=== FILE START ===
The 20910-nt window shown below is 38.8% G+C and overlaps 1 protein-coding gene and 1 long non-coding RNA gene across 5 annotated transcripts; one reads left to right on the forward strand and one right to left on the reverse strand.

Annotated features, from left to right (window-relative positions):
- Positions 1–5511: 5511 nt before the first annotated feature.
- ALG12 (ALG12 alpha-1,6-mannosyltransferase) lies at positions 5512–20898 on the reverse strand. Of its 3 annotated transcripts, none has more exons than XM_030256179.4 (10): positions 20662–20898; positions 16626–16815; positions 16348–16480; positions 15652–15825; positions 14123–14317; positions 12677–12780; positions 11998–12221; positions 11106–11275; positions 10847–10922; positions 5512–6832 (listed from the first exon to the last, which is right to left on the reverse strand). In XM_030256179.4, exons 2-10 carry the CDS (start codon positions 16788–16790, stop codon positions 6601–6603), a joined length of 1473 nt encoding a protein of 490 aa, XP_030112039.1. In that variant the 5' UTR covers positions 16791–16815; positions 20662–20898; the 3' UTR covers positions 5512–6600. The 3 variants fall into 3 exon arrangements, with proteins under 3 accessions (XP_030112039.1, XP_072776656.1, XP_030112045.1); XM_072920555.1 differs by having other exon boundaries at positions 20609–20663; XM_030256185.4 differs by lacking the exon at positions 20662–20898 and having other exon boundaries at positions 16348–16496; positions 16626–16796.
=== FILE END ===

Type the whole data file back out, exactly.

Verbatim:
The 20910-nt window shown below is 38.8% G+C and overlaps 1 protein-coding gene and 1 long non-coding RNA gene across 5 annotated transcripts; one reads left to right on the forward strand and one right to left on the reverse strand.

Annotated features, from left to right (window-relative positions):
- Positions 1–5511: 5511 nt before the first annotated feature.
- ALG12 (ALG12 alpha-1,6-mannosyltransferase) lies at positions 5512–20898 on the reverse strand. Of its 3 annotated transcripts, none has more exons than XM_030256179.4 (10): positions 20662–20898; positions 16626–16815; positions 16348–16480; positions 15652–15825; positions 14123–14317; positions 12677–12780; positions 11998–12221; positions 11106–11275; positions 10847–10922; positions 5512–6832 (listed from the first exon to the last, which is right to left on the reverse strand). In XM_030256179.4, exons 2-10 carry the CDS (start codon positions 16788–16790, stop codon positions 6601–6603), a joined length of 1473 nt encoding a protein of 490 aa, XP_030112039.1. In that variant the 5' UTR covers positions 16791–16815; positions 20662–20898; the 3' UTR covers positions 5512–6600. The 3 variants fall into 3 exon arrangements, with proteins under 3 accessions (XP_030112039.1, XP_072776656.1, XP_030112045.1); XM_072920555.1 differs by having other exon boundaries at positions 20609–20663; XM_030256185.4 differs by lacking the exon at positions 20662–20898 and having other exon boundaries at positions 16348–16496; positions 16626–16796.